Following a 0.38% dip in late February, the bitcoin mining difficulty rate is expected to bounce back by more than 5% on March 10 as a coronavirus-triggered hardware delivery slowdown abates.
The bitcoin mining difficulty is adjusted roughly every two weeks, benchmarking the computing power needed to find one new block. The difficulty decreased for the first time in 2020 during its last adjustment on February 25, partly due to a government quarantine against the coronavirus in China that led to mining delivery delays.
Despite that drop, however, the hash rate for the trailing seven days has posted strong performance, and on the last day of February hit 136 EH/s, an all-time high. The total network difficulty is now estimated to jump by 5% on March 10.
As previously reported, even at the time when growth in the difficulty rate slowed, market participants still anticipated that the rate would shoot up very soon once the outbreak's impact on hardware shipping subsided.
This prediction came about because many miners had already placed large orders for new mining rigs to gear up ahead of bitcoin's block reward halving in May, when the per-block reward will fall from 12.5 BTC to 6.25 BTC. However, government quarantines forced all major mining equipment makers in China to temporarily shut down, delaying production and shipments of mining machines.
The Chinese government has loosened the nationwide quarantine since mid-February and, to spur economic activity, has urged businesses to resume normal operations. Bitcoin mining equipment maker Canaan started partial operations on February 10, while Bitmain also resumed shipping and production in mid-February.
"We got back to work as soon as the Shenzhen municipal government said we can resume work. There was no delay," a Bitmain employee told The Block.
In a notice published on February 25, MicroBT, the manufacturer of Whatsminer, said it resumed its maintenance services.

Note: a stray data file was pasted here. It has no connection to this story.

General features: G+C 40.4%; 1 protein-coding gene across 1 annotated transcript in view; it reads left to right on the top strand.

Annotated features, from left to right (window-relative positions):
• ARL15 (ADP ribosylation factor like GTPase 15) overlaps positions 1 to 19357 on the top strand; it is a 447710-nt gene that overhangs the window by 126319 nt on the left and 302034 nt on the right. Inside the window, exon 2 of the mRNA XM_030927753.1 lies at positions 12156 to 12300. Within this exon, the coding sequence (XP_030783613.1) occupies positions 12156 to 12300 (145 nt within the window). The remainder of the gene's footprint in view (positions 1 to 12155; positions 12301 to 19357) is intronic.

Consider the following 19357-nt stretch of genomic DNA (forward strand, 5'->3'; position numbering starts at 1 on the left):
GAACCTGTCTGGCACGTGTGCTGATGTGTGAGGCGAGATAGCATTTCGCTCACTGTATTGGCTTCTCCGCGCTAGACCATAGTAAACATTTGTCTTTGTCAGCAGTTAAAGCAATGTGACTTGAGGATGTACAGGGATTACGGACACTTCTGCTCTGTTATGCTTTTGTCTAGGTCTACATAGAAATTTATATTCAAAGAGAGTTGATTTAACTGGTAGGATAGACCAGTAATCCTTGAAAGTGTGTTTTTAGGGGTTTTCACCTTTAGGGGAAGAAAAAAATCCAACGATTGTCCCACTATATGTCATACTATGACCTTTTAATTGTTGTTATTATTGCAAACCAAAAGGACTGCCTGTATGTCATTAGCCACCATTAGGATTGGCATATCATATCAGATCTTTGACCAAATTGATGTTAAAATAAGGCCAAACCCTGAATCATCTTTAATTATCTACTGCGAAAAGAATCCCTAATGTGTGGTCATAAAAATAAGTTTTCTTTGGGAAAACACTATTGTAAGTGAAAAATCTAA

This means that miners are gradually receiving their long-awaited new rigs and deploying them, filling the gap left by some miners who were preemptively selling off their old machines, such as Antminer S9s.
"Miners have sold off their S9's or upgraded electrical infrastructure for their next-generation equipment… probably 60% to 70% of miners dumped S9's prior to 2020," said Blockware Solution CEO Matt D'Souza, whose firm provides services to North American miners.
Once deployed, these new machines, which generally offer double the hash rate of the old ones such as Antminer S9's, can ramp up the overall network hash rate, which is positively correlated to the difficulty rate.
Meanwhile, although a few mines closed down due to the coronavirus, most of them have remained unaffected, continuing operating over the past two months, multiple industry participants told The Block.
"There are very few factories shut down during the outbreak. I haven't heard of any mine shutting down due to virus, or perhaps the dust hasn’t settled on this," said Chris Zhu, COO of Poolin, one of the largest bitcoin mining pools.
However, for mines located in the northwestern region of China, the story may be a bit different.
While mines in China tend to concentrate in the southwest – owing to the region's access to cheap hydroelectricity – Xinjing province, located further west, is becoming one of the fastest-growing mining hubs in the country.
According to the Bitmain employee and Flex Yang, whose crypto lending desk Babel Finance has a large miner client base, many miners are looking to open up new sites in Xinjiang. However, the quarantine had made it impossible to transport mining equipment into this area and move broken machines out for repair.
Now, as the government called off regional lockdown, new rigs that are being shipped to the region and deployed at these new sites will also add to the network hash rate.
"The logistics in Xinjiang should have been restored. Once delivery companies started working, these machines can be sent in," said the Bitmain employee.
"Xinjiang is slow in resuming business operations. Now we have the machines, but there are various problems during the deployment process," Yang told The Block in mid-February when the Chinese government first relaxed the quarantine in certain areas.
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